Diving Into Swim With Alayna Lucas and Claire Pouliot

Serina Chan, Sports Editor

Sophomores Alayna Lucas and Claire Pouliot entered their second season of swimming for Minnechaug, hoping to achieve new records for themselves. As the season eventually came to an end, and the postseason arrived, they both qualified for Western Mass and States.

“I was really excited for the relays,” says Lucas when asked about States, “but I was also nervous because I wanted to do well.”
Throughout the offseason, Lucas and Pouliot stay in top condition by playing other sports at Minnechaug. Although each sport is difficult in its own way, Pouliot explains that “swimming is a lot different than any other team sport. You have to do individually well for your team.”

With that in mind, the pressure of expectations stayed in their minds. Lucas and Pouliot understood the importance of hard work and dedication at every single practice. Even though swimming has its own individual aspects, one of their biggest motivations to work so hard comes from the support of their teammates.

“Thinking about the commitment to swim,” says Pouliot, “what it means to be a member of the team is what motivates me. We all go through a training process, and the team just feels like a friendship.”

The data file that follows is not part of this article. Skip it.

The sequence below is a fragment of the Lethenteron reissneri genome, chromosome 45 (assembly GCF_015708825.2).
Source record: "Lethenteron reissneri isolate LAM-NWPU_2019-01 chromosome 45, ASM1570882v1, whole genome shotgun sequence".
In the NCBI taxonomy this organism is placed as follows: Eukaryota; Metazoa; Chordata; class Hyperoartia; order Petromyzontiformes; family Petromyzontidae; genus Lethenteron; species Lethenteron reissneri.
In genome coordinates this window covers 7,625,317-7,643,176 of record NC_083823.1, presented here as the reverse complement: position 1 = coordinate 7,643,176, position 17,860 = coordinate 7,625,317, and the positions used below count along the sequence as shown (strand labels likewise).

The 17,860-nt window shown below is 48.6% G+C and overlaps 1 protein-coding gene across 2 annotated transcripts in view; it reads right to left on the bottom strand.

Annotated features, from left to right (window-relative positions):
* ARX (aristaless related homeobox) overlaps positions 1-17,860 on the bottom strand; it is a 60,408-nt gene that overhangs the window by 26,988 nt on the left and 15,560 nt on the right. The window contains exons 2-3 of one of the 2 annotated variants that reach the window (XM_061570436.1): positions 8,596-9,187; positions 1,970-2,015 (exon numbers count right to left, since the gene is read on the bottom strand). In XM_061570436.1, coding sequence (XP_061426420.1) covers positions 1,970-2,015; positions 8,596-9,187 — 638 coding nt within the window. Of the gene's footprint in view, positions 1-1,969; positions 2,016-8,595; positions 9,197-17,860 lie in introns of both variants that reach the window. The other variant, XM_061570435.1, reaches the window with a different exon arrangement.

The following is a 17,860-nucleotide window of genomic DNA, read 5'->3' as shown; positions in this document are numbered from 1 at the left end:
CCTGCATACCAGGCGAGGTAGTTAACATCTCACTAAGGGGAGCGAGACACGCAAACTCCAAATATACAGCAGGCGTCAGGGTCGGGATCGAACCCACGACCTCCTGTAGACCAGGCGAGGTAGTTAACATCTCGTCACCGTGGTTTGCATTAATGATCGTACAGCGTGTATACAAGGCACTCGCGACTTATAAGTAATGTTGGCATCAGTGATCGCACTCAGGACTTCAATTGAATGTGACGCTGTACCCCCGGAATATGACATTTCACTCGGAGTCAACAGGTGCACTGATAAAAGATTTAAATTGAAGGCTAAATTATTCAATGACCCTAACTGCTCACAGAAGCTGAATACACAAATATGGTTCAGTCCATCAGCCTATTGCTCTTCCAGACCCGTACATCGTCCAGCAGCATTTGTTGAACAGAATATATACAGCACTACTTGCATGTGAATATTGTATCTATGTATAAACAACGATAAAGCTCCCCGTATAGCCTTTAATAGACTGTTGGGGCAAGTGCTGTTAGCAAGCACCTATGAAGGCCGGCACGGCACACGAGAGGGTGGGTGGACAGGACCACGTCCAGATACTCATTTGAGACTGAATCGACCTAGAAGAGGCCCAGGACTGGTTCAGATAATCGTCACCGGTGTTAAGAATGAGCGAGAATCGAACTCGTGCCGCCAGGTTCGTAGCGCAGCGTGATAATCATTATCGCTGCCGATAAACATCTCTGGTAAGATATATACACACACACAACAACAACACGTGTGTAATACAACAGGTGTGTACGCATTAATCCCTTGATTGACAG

“I feel better that I’m going with people because I know that everyone is feeling the same way, and everyone wants to do well in their specific events,” says Lucas about States.

Their swim coach, Coach Mandel, has also impacted their swimming careers immensely. “I try to push myself to do better because I want to make Coach Mandel happy,” says Lucas. “Coach Mandel puts pressure on us because he wants us to succeed and win, he knows we can. He lives for this,” says Pouliot.

Despite the fact that swimming holds so many mixed feelings for the two, such as nerves, excitement, and fear, they both have learned a lot of lessons from each winter season that will stick with them for the rest of their lives.

“I’ve learned to trust myself. I know my own limits, and not to let someone else tell me what my limits are. Or, what my limits aren’t. If I’m being pushed and I know it’s not good for me, I know myself and that I need to stop. That’s part of my job, to take care of myself,” says Pouliot.